Skip to main content
Claire Moshenberg's picture

In Slow Death by Rubber Duck: The Secret Danger of Everyday Things, a new book by Environmentalists Rick Smith and Bruce Lourie, there’s a scene where Smith, caught in the middle of a chaotic two-kid-household bedtime routine, is stopped in his tracks by the discovery of flame retardants in his sons’ new pajamas. It was a familiar scene with heavy implications, one that made me think of a similarly fraught pajama story from my own childhood:

I was eight years old, standing with my arms spread out, as my mom tailored one of my dad’s old flannel shirts into a nightgown. My new checkered nightie, the missing piece in an overnight bag for an upcoming sleepover, was 100% cotton and flame retardant free. But the lack of chemicals wasn’t the reason I was wearing a repurposed version of my dad’s shirt. I was wearing his shirt because there was no money for new pajamas.

Money was tight, and over the years there were a lot of things we couldn’t afford. When I think of my mom at that time, sitting on the couch with a calculator, a pile of bills, and a worried face, I wonder what she would have thought if someone had told her to go into our shower and throw almost everything away. If someone had said that we had to ransack our cupboards, toss out our canned soups and plastic tupperwares, and then replace our furniture, our toys, even our clothes, or my sister and I would be at risk for cancer, infertility, and learning disabilities.

I know what she would have thought: How did these toxins get into our home? And how could we possibly afford to replace all of things they'd tainted? I know not being able to protect her children would have broken her heart.

Safer Chemicals, Healthy Families just released a new report, “The Health Case for Reforming the Toxic Substances Control Act.” As I read it, I thought of my mom at that age, and the family she worked so hard every day to keep healthy and safe. I know I would never want her or any other mother to feel powerless when it comes to protecting their kids. We need to protect all of our children and take the toxins out of the goods we use every day. And to do this, we need TSCA reform

In the 34 years since TSCA was enacted, the EPA has only been able to require testing on 200 of the over 80,000 chemicals produced and used in the US, and only 5 of these chemicals have been regulated under the law.(1) The new report from Safer Chemicals, Healthy Families shows how exposure to toxins has drastically increased rates of chronic disease. And chronic illnesses are not only costing us our health, but our also putting a tremendous financial strain on our economy and on our families. Through making some basic changes to this almost 40 year old legislation, we could reduce our health costs from toxic exposures by 10%, saving the US $5 billion annually.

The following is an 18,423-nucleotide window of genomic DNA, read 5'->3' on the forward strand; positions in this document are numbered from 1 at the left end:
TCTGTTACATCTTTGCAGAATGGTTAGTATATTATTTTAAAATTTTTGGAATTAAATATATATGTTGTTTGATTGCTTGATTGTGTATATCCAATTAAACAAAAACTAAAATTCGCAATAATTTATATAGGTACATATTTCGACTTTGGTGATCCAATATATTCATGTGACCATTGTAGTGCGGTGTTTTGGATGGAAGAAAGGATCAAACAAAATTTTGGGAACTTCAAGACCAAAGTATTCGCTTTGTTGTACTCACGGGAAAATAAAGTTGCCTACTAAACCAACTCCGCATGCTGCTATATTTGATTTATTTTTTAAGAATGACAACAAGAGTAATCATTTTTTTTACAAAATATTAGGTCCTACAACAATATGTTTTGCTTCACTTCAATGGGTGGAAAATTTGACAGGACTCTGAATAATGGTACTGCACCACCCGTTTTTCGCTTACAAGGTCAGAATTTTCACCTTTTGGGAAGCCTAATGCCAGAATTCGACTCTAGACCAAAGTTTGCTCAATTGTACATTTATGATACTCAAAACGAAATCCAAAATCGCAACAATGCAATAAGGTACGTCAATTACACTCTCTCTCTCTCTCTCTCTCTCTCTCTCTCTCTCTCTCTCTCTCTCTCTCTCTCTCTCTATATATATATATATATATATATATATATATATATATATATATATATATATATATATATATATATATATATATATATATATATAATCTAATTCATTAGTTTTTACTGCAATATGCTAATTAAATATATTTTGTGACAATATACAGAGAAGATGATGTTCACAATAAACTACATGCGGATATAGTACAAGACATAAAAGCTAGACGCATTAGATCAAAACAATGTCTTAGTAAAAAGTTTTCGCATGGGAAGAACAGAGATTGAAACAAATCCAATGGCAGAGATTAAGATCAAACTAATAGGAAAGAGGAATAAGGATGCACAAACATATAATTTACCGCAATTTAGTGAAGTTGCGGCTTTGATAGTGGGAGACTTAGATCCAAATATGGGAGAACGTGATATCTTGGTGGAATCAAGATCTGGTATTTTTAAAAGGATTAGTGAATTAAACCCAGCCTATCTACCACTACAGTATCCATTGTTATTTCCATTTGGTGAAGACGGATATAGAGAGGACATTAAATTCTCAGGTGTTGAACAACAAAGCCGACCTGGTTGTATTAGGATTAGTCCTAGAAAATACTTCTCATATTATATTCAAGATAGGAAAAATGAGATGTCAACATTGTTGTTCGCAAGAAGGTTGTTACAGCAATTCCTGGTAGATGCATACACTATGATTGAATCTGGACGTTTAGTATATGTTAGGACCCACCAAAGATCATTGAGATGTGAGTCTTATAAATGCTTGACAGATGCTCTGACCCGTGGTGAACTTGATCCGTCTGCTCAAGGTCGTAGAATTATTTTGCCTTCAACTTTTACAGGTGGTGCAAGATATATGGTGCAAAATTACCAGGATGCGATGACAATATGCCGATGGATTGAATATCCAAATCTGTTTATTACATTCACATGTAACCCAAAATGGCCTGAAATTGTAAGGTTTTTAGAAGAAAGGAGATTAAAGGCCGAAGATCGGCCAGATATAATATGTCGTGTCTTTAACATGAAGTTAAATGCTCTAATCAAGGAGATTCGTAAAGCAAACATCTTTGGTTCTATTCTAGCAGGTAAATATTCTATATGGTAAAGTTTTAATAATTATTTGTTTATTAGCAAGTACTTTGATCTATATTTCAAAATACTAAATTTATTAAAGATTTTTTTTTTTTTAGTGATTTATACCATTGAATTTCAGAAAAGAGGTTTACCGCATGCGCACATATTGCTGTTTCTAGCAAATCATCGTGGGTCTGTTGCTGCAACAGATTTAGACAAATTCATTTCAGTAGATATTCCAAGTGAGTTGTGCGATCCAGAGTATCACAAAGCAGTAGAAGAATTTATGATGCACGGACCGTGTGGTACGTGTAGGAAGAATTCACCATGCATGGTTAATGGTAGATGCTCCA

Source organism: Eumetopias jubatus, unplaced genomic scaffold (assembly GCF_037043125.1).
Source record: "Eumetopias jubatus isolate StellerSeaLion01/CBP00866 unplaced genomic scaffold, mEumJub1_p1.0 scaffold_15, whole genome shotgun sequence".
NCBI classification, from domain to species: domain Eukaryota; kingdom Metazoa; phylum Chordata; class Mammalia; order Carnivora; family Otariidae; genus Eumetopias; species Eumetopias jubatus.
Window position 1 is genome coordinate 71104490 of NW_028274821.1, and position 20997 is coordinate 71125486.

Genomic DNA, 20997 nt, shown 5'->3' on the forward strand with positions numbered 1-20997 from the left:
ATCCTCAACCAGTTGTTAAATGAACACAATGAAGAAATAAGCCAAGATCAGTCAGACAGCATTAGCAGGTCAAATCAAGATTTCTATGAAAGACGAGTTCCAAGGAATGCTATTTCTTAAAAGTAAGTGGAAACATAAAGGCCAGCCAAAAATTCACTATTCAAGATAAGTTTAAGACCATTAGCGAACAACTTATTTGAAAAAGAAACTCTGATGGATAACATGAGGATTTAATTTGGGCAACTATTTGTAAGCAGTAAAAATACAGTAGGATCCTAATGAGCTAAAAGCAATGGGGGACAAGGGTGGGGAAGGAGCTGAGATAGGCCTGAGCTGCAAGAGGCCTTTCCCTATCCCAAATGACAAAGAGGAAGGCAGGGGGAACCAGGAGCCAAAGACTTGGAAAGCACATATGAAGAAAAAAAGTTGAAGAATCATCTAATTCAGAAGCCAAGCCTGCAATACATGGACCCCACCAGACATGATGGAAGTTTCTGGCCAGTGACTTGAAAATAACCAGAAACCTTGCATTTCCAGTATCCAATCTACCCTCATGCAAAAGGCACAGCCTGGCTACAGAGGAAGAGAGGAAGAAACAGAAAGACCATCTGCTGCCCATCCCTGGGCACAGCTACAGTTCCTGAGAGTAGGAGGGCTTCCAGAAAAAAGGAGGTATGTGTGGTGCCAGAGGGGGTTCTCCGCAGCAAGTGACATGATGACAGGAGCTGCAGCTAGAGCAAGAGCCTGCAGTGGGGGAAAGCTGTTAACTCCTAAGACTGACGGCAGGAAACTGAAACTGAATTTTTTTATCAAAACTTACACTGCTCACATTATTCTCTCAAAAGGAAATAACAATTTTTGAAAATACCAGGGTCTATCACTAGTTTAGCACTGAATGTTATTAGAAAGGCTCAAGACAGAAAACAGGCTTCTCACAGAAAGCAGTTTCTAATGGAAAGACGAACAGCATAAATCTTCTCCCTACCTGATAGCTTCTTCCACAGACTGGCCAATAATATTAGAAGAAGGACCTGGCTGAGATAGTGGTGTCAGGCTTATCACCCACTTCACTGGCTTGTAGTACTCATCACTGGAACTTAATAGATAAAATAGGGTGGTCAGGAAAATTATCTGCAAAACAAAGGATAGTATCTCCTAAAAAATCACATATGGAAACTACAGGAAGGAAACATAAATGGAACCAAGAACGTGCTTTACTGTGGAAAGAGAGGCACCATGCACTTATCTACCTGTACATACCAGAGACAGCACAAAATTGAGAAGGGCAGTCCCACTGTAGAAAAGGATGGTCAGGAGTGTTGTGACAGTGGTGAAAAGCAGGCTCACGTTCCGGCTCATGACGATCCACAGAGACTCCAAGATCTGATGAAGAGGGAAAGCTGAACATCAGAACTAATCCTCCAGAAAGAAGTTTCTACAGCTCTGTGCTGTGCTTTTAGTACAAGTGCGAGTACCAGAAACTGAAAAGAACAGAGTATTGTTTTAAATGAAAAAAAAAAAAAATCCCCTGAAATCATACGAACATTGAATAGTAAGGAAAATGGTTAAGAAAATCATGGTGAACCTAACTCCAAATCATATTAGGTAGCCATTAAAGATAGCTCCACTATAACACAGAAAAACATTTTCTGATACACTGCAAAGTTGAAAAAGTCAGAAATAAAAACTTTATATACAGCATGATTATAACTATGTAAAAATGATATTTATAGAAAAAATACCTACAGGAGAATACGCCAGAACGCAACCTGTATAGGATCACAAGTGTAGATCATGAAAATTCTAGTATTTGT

Here are just a few of the frightening health effects from toxins that the report outlines:

-Cancer is now the second most common cause of death for Americans under the age of 20, with childhood leukemia and brain cancer rates rising significantly over the past two decades.Bisphenol A, a chemical found in a wide variety of consumer goods including certain formula tins and baby bottles, has recently been shown to cause normal breast tissue to express genes associated with a highly aggressive, and often fatal, form of breast cancer.

-One in six children under the age of eighteen in the US are effected by learning and developmental disabilities. Autism has increased ten fold over the past fifteen years. Polychlorinated biphenyls (PCBs), featured in a variety of plastic goods, is known to cause neurodevelopmental disorders.

-Fertility problems are on the rise: The infertility rate for women 18-25 has doubled and sperm counts for men in the U.S., Europe, and Australia are declining. Studies have shown that exposure to the BPA found in polycarbonate plastic and food linings can lead to permanent reproductive changes and an increase in future reproductive health problems.

We can change the foods we eat, the products we buy, the pajamas we purchase, but it’s not enough. If you’re fortunate enough to be able to make those lifestyle changes, chemicals are so ubiquitous that you and your children will still encounter them at your schools, workplaces, at their friends homes: the list goes on. But there is one big change we all can make: we can work together to reform TSCA. To learn more about the important work Safer Chemicals, Healthy Families is doing around this issue and to check out their new report, visit You can also click here to send a letter to Congress urging action on TSCA reform!

(1) "The Health Case for Reforming TSCA," Safer Chemicals, Healthy Families

The views and opinions expressed in this post are those of the author(s) and do not necessarily reflect those of strongly encourages our readers to post comments in response to blog posts. We value diversity of opinions and perspectives. Our goals for this space are to be educational, thought-provoking, and respectful. So we actively moderate comments and we reserve the right to edit or remove comments that undermine these goals. Thanks!